The nocturnal sleep patterns of 10 patients with myasthenia gravis and five controls were recorded in the conventional manner for 7 hours on two consecutive nights. One patient was retested 4 weeks after institution of prednisone therapy. All the myasthenics had a significant disturbance in rapid eye movement (REM) sleep cycles. In the patient who was retested after clinically successful prednisone therapy, the REM sleep pattern had become normal. Since acetylcholine is the putative brain stem transmitter substance involved in the maintenance of REM sleep, the findings suggest a disturbed central mechanism of acetylcholine in myasthenia gravis.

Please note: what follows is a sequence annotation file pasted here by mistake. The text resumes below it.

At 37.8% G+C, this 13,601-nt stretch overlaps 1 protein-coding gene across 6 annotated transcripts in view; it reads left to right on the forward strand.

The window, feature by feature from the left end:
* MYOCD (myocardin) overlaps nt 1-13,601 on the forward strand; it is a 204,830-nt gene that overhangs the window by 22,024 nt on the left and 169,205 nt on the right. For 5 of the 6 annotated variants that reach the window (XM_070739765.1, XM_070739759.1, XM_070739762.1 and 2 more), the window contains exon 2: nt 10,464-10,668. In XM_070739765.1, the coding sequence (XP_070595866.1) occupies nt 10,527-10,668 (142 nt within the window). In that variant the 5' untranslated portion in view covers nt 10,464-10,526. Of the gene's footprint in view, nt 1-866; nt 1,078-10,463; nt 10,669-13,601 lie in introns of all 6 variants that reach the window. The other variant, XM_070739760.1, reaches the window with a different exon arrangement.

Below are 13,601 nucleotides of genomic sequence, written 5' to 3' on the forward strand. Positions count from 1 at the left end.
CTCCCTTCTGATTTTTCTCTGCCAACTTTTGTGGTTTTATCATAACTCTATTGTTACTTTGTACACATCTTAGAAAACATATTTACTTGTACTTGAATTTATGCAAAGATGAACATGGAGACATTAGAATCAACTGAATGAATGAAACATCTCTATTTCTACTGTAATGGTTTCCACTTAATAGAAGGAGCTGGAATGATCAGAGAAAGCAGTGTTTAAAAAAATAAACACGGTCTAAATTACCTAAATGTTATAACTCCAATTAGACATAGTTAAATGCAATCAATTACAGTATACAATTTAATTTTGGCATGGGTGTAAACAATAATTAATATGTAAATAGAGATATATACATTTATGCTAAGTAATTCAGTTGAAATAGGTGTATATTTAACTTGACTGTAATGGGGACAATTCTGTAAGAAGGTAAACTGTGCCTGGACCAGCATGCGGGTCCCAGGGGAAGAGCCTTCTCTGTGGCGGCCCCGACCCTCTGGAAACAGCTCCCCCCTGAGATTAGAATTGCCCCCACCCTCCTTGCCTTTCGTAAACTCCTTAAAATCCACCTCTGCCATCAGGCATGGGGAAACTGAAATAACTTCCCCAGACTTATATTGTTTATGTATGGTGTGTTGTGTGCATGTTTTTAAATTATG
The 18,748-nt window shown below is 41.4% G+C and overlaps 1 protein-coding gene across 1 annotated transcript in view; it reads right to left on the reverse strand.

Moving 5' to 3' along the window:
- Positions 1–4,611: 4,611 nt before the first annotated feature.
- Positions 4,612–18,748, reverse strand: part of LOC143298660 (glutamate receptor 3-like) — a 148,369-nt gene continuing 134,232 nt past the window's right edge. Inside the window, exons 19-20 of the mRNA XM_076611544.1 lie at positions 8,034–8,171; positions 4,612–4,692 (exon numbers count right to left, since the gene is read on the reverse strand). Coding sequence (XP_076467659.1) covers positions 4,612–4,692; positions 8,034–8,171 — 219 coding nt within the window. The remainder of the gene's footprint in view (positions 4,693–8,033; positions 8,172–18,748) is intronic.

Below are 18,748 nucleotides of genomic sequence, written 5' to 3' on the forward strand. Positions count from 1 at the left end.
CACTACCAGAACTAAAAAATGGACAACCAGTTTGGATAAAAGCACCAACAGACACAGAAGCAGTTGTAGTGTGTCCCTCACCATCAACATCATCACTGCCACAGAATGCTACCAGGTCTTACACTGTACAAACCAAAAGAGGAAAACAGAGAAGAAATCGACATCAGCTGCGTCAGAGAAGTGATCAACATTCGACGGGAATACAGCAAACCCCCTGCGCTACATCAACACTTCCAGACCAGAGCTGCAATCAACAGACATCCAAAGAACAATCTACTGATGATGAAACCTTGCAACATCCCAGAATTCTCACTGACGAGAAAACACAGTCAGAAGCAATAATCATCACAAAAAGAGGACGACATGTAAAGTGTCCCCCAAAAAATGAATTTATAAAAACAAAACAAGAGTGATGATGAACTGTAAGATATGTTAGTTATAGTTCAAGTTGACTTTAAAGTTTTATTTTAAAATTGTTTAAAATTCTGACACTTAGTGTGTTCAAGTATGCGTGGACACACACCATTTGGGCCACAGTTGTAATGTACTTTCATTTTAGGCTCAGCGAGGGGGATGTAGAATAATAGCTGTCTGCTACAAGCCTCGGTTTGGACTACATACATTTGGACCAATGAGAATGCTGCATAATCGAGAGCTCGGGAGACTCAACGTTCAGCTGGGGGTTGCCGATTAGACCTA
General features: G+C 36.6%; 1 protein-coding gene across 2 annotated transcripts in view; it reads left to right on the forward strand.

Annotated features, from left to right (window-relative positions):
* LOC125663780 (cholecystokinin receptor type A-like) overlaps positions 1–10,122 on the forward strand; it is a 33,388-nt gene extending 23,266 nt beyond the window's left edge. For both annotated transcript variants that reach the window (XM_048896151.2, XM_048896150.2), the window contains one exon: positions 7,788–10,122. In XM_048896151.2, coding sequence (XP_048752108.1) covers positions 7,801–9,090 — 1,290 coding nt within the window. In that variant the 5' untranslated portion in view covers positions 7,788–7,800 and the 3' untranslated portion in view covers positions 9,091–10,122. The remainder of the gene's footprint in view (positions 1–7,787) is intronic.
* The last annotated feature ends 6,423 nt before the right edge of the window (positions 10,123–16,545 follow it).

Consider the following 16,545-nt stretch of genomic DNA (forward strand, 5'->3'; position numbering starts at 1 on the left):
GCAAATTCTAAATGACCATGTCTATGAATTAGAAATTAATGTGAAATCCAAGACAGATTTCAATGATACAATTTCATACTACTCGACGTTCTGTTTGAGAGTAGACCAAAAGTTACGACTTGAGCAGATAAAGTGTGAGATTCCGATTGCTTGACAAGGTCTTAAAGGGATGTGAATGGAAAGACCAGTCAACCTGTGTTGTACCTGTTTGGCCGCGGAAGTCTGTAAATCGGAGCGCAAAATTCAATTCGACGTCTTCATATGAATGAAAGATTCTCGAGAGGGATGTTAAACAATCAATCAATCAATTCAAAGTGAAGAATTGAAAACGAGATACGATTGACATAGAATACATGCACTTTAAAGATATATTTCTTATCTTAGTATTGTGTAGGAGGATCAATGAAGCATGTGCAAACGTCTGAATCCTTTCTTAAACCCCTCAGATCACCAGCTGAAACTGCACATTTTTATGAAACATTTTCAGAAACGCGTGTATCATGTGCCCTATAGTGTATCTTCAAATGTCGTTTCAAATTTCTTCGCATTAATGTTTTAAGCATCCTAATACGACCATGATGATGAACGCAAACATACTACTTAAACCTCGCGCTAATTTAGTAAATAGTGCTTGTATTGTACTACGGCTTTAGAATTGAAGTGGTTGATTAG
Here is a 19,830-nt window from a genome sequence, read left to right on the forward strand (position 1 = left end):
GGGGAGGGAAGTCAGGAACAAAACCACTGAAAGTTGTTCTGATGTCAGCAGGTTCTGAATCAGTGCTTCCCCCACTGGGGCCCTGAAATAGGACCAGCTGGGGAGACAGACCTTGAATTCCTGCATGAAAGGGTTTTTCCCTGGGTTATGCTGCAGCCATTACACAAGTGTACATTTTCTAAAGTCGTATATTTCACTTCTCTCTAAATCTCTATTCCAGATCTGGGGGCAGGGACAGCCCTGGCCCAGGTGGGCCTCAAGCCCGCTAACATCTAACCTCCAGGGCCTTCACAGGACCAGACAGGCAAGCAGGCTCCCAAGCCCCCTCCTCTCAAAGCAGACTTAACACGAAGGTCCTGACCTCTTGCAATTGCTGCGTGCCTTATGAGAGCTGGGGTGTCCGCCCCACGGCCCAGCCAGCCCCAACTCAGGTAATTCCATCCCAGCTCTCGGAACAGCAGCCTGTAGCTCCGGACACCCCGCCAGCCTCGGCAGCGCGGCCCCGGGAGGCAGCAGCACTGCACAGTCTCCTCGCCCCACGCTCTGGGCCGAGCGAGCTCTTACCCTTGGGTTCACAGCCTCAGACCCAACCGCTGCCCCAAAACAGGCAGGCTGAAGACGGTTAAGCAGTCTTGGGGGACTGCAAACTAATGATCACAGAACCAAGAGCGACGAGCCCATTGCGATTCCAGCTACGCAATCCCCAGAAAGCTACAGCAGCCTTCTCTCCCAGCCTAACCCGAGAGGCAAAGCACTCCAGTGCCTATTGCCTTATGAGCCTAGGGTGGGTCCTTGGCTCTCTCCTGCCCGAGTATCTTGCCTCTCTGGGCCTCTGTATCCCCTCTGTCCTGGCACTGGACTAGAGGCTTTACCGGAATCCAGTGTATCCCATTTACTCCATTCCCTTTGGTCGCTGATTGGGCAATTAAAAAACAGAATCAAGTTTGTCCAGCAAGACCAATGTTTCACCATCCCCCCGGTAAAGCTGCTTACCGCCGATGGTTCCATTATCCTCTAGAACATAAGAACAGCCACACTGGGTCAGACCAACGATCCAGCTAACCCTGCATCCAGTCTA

ASJC Scopus subject areas
- Clinical Neurology